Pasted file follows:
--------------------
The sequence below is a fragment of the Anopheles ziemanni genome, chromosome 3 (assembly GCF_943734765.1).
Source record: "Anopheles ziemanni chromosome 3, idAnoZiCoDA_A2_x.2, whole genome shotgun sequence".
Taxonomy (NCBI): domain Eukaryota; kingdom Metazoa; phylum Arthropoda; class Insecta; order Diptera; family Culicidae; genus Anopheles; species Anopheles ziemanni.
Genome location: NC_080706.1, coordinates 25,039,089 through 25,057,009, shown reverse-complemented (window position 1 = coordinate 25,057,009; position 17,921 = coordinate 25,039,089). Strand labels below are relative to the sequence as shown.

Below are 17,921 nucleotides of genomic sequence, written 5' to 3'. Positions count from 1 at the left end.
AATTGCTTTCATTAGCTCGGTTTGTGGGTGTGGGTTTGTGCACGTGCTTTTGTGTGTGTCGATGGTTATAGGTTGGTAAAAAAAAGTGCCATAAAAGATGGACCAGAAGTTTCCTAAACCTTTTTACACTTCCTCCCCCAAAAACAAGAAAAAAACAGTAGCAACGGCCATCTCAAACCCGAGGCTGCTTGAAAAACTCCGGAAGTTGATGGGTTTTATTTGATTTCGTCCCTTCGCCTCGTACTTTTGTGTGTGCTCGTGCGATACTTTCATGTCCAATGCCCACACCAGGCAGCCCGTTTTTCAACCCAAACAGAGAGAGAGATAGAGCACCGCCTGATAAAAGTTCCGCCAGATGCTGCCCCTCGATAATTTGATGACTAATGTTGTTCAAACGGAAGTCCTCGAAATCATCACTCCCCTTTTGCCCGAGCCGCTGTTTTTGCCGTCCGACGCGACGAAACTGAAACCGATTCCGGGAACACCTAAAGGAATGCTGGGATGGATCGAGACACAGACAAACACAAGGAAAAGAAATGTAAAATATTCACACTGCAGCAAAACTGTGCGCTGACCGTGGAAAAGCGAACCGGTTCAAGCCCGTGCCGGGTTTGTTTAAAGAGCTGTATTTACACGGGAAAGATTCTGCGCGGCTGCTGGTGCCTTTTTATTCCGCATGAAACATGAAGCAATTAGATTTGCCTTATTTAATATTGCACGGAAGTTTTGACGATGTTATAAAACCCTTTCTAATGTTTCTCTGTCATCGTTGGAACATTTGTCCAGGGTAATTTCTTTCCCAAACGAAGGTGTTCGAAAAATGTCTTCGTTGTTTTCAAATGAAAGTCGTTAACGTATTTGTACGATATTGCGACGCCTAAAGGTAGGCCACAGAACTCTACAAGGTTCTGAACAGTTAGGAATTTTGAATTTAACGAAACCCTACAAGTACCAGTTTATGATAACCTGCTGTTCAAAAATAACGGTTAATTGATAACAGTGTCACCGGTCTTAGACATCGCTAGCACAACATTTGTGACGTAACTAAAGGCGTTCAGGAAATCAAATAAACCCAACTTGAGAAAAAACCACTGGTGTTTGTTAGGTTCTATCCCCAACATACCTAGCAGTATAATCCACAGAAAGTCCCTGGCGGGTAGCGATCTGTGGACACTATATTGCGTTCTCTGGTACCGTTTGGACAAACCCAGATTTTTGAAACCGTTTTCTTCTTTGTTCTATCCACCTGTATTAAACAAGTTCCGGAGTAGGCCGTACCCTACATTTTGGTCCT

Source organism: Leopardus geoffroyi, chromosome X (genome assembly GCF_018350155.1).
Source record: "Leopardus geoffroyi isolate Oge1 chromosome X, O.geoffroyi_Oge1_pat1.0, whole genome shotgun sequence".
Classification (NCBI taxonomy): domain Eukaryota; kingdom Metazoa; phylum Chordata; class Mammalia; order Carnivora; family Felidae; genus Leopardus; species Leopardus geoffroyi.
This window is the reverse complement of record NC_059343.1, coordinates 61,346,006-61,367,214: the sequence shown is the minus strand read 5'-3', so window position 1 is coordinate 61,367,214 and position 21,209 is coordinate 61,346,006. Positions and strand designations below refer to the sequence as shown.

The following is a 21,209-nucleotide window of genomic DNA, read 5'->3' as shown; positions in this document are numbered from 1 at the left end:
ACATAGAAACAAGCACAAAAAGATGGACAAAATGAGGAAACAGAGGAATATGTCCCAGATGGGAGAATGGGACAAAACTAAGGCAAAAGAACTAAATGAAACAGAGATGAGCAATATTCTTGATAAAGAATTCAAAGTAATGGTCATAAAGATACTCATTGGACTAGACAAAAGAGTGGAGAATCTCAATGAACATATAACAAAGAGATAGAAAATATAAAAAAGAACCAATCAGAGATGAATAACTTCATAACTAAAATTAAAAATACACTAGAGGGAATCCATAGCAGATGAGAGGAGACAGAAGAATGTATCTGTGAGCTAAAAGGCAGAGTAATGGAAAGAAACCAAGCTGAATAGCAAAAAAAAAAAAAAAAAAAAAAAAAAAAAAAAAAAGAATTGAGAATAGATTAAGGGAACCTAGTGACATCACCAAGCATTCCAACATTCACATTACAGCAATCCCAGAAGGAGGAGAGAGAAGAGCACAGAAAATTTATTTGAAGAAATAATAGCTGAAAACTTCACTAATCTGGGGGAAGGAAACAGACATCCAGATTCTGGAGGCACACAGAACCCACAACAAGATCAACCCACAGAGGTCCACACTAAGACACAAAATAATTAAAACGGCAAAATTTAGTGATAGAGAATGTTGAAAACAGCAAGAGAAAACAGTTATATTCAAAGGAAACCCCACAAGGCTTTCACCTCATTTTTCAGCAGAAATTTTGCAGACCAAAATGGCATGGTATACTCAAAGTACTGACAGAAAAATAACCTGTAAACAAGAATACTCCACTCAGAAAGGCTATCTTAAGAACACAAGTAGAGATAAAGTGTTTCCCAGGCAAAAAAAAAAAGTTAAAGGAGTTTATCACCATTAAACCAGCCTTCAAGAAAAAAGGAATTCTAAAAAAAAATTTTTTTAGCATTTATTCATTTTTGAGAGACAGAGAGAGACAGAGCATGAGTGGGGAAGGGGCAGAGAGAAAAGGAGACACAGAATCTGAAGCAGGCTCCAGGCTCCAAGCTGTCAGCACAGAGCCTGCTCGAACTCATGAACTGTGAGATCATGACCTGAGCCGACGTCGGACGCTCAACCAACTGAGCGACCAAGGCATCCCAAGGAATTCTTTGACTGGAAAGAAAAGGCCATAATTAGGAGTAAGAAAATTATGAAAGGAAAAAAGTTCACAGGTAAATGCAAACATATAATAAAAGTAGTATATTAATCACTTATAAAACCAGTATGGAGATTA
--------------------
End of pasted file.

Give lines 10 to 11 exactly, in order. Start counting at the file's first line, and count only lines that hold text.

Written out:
This window is the reverse complement of record NC_059343.1, coordinates 61,346,006-61,367,214: the sequence shown is the minus strand read 5'-3', so window position 1 is coordinate 61,367,214 and position 21,209 is coordinate 61,346,006. Positions and strand designations below refer to the sequence as shown.

The following is a 21,209-nucleotide window of genomic DNA, read 5'->3' as shown; positions in this document are numbered from 1 at the left end: